12. Attach the remaining (2) wires (travelers) to any of the remaining two screws
  13. Go to switch ‘B’ and attach the LOAD wire to the common screw
  14. Attach the remaining (2) wires (travelers) to any of the remaining two screws


Yes, I did something similar. Many of the instructions here are very complicated with instructions to actually figure out the wires into the lamp etc.

Also, there is one simplification you can do, get a non contact voltage tester. Then all you need to do is see if the tester beeps when you touch the tip to one lead.

So go to switch 1, flip one direction, test wires in both boxes, flip switch 1 again, check all wires all boxes for voltage.

Then go to switch 2, flip and test, flip and test. then you are done, all the info needed is gotten. No need to turn power on and off.

You will know which box the line comes into, because that line will always be hot regardless of how the switches are switched.

In the other box, with some configurations of switches, no wires will be hot if your wiring is line to one box and then the other box. Or line to one box, then light, then box.

I think that usually one box gets line first, is the most common way to wire.

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Also the newer zooz zen26 is LESS picky on wire requirements. In my case I only had neutral in one box, so I needed the ZEN 26. Or at least it made it simpler to wire one zooz 26 and one dumb paddle switch.

Works great!


A quick (and sad) update to this. :frowning_face:

All three of the switches in the first picture in my post above are on seperate circuits. So, turning off the breaker for the switch I was working with was not sufficient to avert a larger issue than I originally thought. As it turns out, my 55" Samsung TV (UN55B8000) happens on the same circuit as the middle switch that bumped - and sparked - with the one on the left. As a result, the TV took a hit and will no longer turn on/boot up properly. It makes a clicking sound instead and the power light flashes on and off. My intuition and a quick follow up online search, tells me that it’s probably the Power Supply board (BN44-00272A). I’m hopeful that I can buy a replacement and that will solve the issue. If successful, it will cost much less than having it repaired at a shop and certainly less than buying a new TV.

The morale of the story is: Be very careful when working with electricity. A few sparks can cost you!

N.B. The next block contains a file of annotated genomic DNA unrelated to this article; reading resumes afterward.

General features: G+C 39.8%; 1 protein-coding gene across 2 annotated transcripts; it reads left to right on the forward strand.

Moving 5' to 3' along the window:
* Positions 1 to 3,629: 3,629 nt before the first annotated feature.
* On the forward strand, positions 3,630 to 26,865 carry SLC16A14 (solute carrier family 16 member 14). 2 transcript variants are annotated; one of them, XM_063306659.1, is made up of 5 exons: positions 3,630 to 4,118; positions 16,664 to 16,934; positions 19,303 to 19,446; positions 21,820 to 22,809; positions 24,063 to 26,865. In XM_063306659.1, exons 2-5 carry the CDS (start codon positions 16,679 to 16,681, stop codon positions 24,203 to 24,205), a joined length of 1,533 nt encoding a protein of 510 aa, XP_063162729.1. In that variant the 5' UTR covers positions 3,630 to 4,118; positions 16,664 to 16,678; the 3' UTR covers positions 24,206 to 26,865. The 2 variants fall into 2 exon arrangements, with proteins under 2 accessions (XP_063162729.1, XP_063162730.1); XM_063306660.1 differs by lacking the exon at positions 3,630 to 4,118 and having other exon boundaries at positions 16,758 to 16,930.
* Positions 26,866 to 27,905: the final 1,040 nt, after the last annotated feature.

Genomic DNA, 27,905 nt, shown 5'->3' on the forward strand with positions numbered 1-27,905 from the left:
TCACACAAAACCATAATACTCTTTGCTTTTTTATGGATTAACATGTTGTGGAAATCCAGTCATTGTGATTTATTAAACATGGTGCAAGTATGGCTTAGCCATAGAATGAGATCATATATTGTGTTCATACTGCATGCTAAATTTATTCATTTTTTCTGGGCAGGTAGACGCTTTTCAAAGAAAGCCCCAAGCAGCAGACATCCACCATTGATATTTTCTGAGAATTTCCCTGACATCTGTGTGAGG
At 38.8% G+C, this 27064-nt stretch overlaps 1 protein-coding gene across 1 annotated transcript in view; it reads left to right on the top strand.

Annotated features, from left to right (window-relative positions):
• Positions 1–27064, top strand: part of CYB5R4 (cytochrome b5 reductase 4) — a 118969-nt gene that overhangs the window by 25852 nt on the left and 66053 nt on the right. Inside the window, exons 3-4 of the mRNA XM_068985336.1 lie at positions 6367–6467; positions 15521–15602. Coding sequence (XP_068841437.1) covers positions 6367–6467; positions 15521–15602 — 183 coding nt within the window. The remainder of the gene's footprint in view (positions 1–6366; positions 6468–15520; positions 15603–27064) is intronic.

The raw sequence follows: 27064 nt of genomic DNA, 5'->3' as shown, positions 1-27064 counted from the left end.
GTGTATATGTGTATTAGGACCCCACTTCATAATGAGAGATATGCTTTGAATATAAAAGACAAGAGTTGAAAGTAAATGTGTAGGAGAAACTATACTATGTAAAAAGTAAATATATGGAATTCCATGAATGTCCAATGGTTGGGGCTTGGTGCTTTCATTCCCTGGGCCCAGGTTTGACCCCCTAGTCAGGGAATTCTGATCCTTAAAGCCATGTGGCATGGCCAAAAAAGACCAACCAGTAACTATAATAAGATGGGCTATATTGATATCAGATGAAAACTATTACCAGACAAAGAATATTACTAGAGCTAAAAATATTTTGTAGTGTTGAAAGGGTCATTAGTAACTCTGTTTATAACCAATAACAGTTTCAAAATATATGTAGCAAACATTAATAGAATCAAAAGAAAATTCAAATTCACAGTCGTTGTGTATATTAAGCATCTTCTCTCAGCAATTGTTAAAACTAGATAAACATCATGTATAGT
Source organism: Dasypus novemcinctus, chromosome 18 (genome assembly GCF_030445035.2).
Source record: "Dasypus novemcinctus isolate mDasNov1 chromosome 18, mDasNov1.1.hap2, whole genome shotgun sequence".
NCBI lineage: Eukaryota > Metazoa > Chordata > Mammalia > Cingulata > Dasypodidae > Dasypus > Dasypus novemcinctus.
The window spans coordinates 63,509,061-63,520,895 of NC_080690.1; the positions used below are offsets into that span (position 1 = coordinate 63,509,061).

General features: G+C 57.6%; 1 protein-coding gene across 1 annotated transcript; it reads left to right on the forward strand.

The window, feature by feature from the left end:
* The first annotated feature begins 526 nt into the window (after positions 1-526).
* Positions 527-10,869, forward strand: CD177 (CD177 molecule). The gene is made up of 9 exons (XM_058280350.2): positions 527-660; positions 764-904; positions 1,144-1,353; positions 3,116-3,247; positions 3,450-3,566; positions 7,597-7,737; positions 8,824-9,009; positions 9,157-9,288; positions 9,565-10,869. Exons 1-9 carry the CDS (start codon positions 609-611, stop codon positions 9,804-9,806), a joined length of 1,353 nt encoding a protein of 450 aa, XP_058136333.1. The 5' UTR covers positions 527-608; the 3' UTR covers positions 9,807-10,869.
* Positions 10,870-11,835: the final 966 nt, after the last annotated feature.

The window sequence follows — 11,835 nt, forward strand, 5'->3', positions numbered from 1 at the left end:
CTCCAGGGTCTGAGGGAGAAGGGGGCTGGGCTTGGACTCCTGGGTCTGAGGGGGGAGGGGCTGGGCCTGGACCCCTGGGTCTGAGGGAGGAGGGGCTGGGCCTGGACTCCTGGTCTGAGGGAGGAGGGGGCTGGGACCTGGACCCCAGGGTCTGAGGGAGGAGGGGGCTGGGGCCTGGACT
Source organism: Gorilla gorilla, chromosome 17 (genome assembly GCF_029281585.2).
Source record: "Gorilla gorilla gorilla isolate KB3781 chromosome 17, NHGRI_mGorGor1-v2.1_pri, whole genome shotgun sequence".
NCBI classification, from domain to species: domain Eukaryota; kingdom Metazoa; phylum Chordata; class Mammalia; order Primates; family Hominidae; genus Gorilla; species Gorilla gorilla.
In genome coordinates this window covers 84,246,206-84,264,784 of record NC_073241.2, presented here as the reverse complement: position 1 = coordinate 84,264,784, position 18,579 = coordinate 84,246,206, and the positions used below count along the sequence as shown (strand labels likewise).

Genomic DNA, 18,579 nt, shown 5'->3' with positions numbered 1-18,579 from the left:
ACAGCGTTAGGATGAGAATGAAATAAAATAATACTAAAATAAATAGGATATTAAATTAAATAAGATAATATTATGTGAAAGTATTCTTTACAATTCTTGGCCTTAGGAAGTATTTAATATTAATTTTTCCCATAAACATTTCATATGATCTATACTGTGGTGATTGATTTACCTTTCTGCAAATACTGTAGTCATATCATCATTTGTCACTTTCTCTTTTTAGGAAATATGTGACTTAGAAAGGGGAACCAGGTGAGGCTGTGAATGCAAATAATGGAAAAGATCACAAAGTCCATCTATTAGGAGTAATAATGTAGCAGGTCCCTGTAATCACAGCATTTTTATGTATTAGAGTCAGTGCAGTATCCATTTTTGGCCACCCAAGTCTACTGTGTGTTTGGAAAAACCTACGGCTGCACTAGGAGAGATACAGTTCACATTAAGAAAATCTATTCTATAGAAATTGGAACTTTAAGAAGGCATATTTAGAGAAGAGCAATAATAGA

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@lflorack, Just my two cents and completely off topic. The power board on my Panasonic failed and I had the flashing power light that you describe. I removed the SC board and sent it in to be repaired (https://www.ptselectronicsinc.com) for $125. The SD board was also bad so I had to send it in later for another $125 repair. Both worked correctly upon return but the connections on the SD board were very difficult to line up correctly. ALL recommendations stated to adjust those connectors without power and re-test. Too time consuming to keep turning off the power…So I proceeded with caution…and POOF, a small contact arc and the TV was toast.


That story may even be sadder than mine. Based on my track record with electrical work as demonstrated above, I’ll have to especially careful with the TV replacement board.

As we were discussing my Zooz ZEN21 installation here, yesterday I also sent a request for guidance to the Zooz team. Their response was very detailed - both with their step by step instructions and their annotations on the photos I sent them. I was so impressed with their response, I’m sharing it here:

Hi Lee,

Thank you for sending the images to us and I do apologize about the late reply.

You’re right about the power line being in the box on the right where you actually also have the connection to the load so you’re dealing with Option 1 from our diagrams.

Below are the step by step instructions on how to wire the 3-way switches, I’ve also attached visual instructions for illustration.

Please make sure power is off during the installation. If you’re not confident about following the instructions or identifying the wires, please consult a licensed electrician for your own safety.

BOX 1 (the box on the right with power where your Zooz switch goes):

  1. Disconnect the white wire (we marked it light blue) which is now connected under a wire nut with 2 black wires and connect that wire to the bundle of white neutrals in the back. Then run a jumper wire (included in the packaging) from the white wire bundle to the Neutral terminal on the Zooz switch.
  2. Take the 2 black wires from that wire nut (we marked them dark blue) and connect them to the 2 holes in the Line terminal on the Zooz switch.
  3. Disconnect the black wire coming from your 14-3 romex (which is now connected to the switch, we marked it purple) and cap it .